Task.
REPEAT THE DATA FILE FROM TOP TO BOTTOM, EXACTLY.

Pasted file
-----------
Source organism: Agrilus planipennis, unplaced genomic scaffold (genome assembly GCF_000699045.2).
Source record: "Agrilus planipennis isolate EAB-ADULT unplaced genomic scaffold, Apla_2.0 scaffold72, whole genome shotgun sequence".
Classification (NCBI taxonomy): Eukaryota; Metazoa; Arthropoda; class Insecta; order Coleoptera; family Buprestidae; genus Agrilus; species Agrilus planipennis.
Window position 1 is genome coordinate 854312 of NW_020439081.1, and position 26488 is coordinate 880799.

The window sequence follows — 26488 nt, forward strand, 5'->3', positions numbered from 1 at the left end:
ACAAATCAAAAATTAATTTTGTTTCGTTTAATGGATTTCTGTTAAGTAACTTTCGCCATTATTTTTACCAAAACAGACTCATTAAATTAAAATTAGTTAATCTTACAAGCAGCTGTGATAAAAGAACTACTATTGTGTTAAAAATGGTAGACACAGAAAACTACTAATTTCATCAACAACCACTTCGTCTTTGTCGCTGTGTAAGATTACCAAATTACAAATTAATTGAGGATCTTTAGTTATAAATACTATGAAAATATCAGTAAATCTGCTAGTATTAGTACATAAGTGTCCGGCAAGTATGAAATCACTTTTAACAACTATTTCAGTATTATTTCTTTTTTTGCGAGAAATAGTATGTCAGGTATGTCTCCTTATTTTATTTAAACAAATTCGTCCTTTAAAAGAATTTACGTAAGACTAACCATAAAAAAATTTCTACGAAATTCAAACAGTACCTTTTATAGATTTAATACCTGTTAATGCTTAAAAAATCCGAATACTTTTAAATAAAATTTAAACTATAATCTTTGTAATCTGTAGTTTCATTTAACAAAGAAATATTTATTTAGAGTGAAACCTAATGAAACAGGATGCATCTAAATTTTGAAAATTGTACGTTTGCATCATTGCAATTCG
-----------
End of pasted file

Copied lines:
Source organism: Agrilus planipennis, unplaced genomic scaffold (genome assembly GCF_000699045.2).
Source record: "Agrilus planipennis isolate EAB-ADULT unplaced genomic scaffold, Apla_2.0 scaffold72, whole genome shotgun sequence".
Classification (NCBI taxonomy): Eukaryota; Metazoa; Arthropoda; class Insecta; order Coleoptera; family Buprestidae; genus Agrilus; species Agrilus planipennis.
Window position 1 is genome coordinate 854312 of NW_020439081.1, and position 26488 is coordinate 880799.

The window sequence follows — 26488 nt, forward strand, 5'->3', positions numbered from 1 at the left end:
ACAAATCAAAAATTAATTTTGTTTCGTTTAATGGATTTCTGTTAAGTAACTTTCGCCATTATTTTTACCAAAACAGACTCATTAAATTAAAATTAGTTAATCTTACAAGCAGCTGTGATAAAAGAACTACTATTGTGTTAAAAATGGTAGACACAGAAAACTACTAATTTCATCAACAACCACTTCGTCTTTGTCGCTGTGTAAGATTACCAAATTACAAATTAATTGAGGATCTTTAGTTATAAATACTATGAAAATATCAGTAAATCTGCTAGTATTAGTACATAAGTGTCCGGCAAGTATGAAATCACTTTTAACAACTATTTCAGTATTATTTCTTTTTTTGCGAGAAATAGTATGTCAGGTATGTCTCCTTATTTTATTTAAACAAATTCGTCCTTTAAAAGAATTTACGTAAGACTAACCATAAAAAAATTTCTACGAAATTCAAACAGTACCTTTTATAGATTTAATACCTGTTAATGCTTAAAAAATCCGAATACTTTTAAATAAAATTTAAACTATAATCTTTGTAATCTGTAGTTTCATTTAACAAAGAAATATTTATTTAGAGTGAAACCTAATGAAACAGGATGCATCTAAATTTTGAAAATTGTACGTTTGCATCATTGCAATTCG